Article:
Three and a half years ago, I hiked from Glen Oaks to Hill 6276, overlooking Wilhoit. I was concerned about wildfire as, at the time, the Doce Fire was raging across Granite Mountain towards Prescott, which could have easily been Gatlinburg, where the Chimney Tops 2 fire burns as I type. (And where 14 people and at least 1,400 structure have been damaged.) That Prescott was saved was down to the valiant effort of hundreds of firefighters, including their hometown heroes, the Granite Mountain Hotshots.
On my way to and from the hike, I passed through Yarnell and Peeples Valley. I thought my wife would really enjoy the beautiful ranch land in Peeples Valley, and just maybe some antiquing in Yarnell as well. A few days later, we spent an afternoon in the area.
A few days after that, the Yarnell Hill Fire started and the Granite Mountain Hotshots met their fate. (I got shivers typing that.)
Over the following year, I thought about hiking the burn area, to try to get some idea of how such a tragedy had occured, but eventually I decided it really wouldn’t be right to intrude.
Earlier this year, I heard about the creation of the Granite Mountain Hotshots Memorial State Park, and the construction of a trail to the “deployment site”, where a “burnover” led to the death of 19 of 20 hotshots. (Lookout Brendan McDonough was the lone survivor.)
The state park opened on November 29, but that day was rightfully reserved for the hotshots’ families.
Today, me and my hiking / mine hunting buddy Paul (aka PrescottStyle ) — who was a neighbor to several of the Granite Mountain Hotshots — hiked the memorial trail.
Although the Granite Mountain Hotshots Memorial State Park does not have any formal toilet facilities, currently there are several porta potties in the parking lot, 2.5 miles south of Yarnell, on southbound AZ-89. There was also a park ranger there, handing out brochures, providing updates on trail conditions, and accepting donations to build a statue at the trailhead.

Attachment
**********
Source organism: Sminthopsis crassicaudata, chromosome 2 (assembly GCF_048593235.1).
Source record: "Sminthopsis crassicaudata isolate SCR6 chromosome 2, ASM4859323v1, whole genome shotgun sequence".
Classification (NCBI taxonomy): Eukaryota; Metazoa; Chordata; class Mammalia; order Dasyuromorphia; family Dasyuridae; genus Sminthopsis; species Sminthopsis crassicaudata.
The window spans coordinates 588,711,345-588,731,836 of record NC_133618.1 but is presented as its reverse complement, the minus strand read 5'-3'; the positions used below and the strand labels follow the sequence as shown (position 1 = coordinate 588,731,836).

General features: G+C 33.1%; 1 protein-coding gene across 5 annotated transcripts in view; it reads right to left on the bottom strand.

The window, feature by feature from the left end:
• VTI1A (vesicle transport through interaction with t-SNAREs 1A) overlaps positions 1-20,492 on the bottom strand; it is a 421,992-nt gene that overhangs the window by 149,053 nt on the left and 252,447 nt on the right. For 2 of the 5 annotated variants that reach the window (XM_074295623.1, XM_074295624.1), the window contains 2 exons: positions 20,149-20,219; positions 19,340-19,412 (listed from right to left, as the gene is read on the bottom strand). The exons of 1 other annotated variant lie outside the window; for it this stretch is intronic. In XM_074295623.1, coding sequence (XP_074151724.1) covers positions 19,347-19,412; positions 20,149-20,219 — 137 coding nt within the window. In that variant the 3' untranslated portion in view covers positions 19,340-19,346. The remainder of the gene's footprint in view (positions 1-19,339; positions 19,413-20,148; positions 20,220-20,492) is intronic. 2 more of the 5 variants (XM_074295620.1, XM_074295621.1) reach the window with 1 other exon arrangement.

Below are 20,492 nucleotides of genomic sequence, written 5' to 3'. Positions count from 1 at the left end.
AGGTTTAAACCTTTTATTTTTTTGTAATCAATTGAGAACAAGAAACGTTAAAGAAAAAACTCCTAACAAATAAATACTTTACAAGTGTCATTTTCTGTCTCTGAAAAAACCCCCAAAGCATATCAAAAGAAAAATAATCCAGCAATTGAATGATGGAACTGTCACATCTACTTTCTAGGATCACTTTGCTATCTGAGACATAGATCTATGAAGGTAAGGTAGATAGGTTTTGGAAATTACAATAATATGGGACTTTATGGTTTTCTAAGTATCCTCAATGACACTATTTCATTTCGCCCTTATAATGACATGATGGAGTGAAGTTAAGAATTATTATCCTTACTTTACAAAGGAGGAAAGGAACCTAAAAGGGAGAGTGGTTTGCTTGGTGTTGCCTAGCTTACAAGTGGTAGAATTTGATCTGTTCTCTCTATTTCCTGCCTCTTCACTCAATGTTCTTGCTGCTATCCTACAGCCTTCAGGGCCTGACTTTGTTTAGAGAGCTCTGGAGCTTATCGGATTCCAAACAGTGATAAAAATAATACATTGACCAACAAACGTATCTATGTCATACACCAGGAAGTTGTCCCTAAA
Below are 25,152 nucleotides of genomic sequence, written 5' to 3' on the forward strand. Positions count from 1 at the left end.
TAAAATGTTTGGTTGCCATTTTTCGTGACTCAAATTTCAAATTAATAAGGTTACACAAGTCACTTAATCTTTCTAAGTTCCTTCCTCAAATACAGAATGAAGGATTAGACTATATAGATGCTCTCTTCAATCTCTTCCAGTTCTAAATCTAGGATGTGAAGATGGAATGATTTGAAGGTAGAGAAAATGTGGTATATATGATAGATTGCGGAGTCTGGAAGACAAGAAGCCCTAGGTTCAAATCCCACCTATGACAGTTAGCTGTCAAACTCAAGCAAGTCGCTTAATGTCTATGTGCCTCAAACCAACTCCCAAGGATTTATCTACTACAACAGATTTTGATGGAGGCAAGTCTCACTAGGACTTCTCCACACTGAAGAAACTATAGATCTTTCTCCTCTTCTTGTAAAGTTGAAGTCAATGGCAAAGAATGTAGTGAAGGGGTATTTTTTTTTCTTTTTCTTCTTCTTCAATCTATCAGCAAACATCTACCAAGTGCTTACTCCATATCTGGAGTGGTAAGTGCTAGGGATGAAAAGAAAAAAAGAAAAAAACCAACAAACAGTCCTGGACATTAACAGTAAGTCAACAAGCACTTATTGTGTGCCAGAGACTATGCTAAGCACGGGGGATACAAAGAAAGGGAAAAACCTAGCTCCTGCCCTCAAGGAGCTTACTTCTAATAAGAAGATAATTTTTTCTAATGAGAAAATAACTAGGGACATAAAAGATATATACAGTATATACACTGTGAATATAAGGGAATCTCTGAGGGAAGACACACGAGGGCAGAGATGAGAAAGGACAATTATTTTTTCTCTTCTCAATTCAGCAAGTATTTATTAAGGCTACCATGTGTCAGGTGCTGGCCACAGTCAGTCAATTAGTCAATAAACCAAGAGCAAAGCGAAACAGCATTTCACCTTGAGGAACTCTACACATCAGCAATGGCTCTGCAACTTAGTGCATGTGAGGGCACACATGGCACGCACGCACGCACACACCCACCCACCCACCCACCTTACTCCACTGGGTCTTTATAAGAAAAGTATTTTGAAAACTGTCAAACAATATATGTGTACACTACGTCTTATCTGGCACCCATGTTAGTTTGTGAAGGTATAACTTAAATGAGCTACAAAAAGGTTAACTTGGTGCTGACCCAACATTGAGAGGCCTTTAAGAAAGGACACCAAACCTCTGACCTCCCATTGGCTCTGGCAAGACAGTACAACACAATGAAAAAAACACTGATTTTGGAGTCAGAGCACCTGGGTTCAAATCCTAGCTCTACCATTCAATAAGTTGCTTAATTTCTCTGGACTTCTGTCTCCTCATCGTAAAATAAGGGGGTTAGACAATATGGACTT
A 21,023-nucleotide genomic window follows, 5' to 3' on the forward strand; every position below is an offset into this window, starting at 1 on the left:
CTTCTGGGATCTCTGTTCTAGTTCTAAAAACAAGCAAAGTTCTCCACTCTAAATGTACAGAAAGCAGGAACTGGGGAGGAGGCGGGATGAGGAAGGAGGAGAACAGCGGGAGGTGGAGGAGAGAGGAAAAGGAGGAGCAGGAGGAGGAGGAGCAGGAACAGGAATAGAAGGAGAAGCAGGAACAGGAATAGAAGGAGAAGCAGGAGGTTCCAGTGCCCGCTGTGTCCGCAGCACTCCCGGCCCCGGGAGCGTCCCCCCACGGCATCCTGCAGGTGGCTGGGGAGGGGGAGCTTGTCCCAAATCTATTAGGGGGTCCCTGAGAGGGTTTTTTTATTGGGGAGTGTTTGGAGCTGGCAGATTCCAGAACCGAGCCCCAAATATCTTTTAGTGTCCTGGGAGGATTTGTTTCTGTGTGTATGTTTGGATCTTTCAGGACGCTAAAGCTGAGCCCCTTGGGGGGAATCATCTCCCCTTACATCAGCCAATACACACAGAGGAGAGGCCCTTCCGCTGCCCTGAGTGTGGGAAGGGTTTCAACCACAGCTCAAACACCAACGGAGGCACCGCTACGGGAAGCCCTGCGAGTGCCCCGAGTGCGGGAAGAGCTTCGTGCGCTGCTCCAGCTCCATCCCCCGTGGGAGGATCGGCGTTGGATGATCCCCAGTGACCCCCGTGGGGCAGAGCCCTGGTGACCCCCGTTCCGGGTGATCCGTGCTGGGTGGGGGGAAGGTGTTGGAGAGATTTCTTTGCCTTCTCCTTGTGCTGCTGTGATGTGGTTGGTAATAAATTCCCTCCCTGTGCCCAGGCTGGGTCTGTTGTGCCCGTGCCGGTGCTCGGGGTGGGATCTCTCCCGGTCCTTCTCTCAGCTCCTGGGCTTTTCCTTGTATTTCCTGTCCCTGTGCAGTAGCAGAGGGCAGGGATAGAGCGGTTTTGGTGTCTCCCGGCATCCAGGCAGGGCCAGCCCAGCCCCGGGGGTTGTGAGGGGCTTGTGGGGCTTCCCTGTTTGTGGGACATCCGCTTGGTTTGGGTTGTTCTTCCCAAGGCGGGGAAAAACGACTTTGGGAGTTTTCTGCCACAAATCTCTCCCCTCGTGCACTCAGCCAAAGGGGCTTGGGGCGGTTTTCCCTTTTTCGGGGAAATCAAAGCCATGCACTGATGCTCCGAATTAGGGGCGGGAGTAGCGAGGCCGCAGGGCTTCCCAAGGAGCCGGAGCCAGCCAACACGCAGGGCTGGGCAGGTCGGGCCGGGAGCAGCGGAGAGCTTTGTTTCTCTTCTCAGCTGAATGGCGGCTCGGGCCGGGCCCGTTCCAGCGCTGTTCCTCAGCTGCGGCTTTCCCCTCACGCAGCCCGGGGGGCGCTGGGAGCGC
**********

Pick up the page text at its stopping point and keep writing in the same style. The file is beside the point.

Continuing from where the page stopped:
Officially, there are two trails: The Hotshots Trail and he Journey Trail. The Hotshots Trail is 2.5 miles, and 1200 AEG, from AZ-89 to the observation deck, which overlooks the deployment site. The Journey Trail descends 450 ft. in a mile, from the observation deck to the deployment site. Overall, the round trip is 7.0 miles and 1800 AEG, taking at least four hours.
The trail is well laid out, with many switchbacks, and the surface is perfect. The volunteer trail crew did a magnificent job constructing it.
Every 600 feet or so, there is polished granite plaque honoring one of the fallen hotshots. They are placed in order of seniority, from superintendent Eric Marsh, above the trailhead, to Sean Misner, near the observation deck. Each plaque has a laser-etched photo and a family-written memorial message. The attached GPS file gives the exact location of each memorial.
Informational displays, and rest benches, are scattered along the trail. There is also a bench, as well as shade, at the observation deck. (It will be quite hot on the memorial trail during the summer months.)
The deployment site is surrounded by 19 gabions (a rock-filled cage), connected by chains, symbolizing the hotshots’ eternal bond. Inside the ring of gabions, there is one cross for each hotshot, placed where he fell. A bit off to the side is a flag pole, at the base of which visitors are allowed to leave mementos.
Physically, I could have hiked the trail quicker, but I wanted to honor the hotshots, and so took my time, taking a moment to reflect and read each memorial. I got teary-eyed a few times. Like Paul said, the hike was tough, but not physically.
The video, below, is long, but I think it would be worth your time to watch, pausing frequently to reflect, as Paul and I did, upon the sacrifice the Granite Mountain Hotshots made.
To paraphrase Grant McKee’s memorial: Their bright light will forever shine upon us.
Distance: 8.24 mi.
AEG: 1,817 ft.
Time: 3h 58m